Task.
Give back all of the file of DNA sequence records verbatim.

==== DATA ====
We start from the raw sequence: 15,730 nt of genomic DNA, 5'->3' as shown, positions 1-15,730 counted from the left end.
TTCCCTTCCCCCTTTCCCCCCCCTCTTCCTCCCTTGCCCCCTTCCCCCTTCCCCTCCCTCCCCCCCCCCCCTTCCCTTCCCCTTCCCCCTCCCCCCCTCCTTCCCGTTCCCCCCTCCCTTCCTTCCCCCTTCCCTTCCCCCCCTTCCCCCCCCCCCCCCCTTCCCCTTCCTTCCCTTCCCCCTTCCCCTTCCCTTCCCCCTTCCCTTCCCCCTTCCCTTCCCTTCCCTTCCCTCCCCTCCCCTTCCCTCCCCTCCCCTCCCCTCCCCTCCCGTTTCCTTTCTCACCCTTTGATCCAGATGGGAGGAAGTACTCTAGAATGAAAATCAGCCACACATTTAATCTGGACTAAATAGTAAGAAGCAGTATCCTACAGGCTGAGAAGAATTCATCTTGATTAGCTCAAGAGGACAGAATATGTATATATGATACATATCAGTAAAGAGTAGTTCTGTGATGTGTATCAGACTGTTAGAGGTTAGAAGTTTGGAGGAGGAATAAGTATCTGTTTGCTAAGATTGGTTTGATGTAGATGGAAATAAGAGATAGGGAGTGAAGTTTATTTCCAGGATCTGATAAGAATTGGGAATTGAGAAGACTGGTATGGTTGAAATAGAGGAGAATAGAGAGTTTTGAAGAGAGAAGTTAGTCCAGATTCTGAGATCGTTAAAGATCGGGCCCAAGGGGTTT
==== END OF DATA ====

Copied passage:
We start from the raw sequence: 15,730 nt of genomic DNA, 5'->3' as shown, positions 1-15,730 counted from the left end.
TTCCCTTCCCCCTTTCCCCCCCCTCTTCCTCCCTTGCCCCCTTCCCCCTTCCCCTCCCTCCCCCCCCCCCCTTCCCTTCCCCTTCCCCCTCCCCCCCTCCTTCCCGTTCCCCCCTCCCTTCCTTCCCCCTTCCCTTCCCCCCCTTCCCCCCCCCCCCCCCTTCCCCTTCCTTCCCTTCCCCCTTCCCCTTCCCTTCCCCCTTCCCTTCCCCCTTCCCTTCCCTTCCCTTCCCTCCCCTCCCCTTCCCTCCCCTCCCCTCCCCTCCCCTCCCGTTTCCTTTCTCACCCTTTGATCCAGATGGGAGGAAGTACTCTAGAATGAAAATCAGCCACACATTTAATCTGGACTAAATAGTAAGAAGCAGTATCCTACAGGCTGAGAAGAATTCATCTTGATTAGCTCAAGAGGACAGAATATGTATATATGATACATATCAGTAAAGAGTAGTTCTGTGATGTGTATCAGACTGTTAGAGGTTAGAAGTTTGGAGGAGGAATAAGTATCTGTTTGCTAAGATTGGTTTGATGTAGATGGAAATAAGAGATAGGGAGTGAAGTTTATTTCCAGGATCTGATAAGAATTGGGAATTGAGAAGACTGGTATGGTTGAAATAGAGGAGAATAGAGAGTTTTGAAGAGAGAAGTTAGTCCAGATTCTGAGATCGTTAAAGATCGGGCCCAAGGGGTTT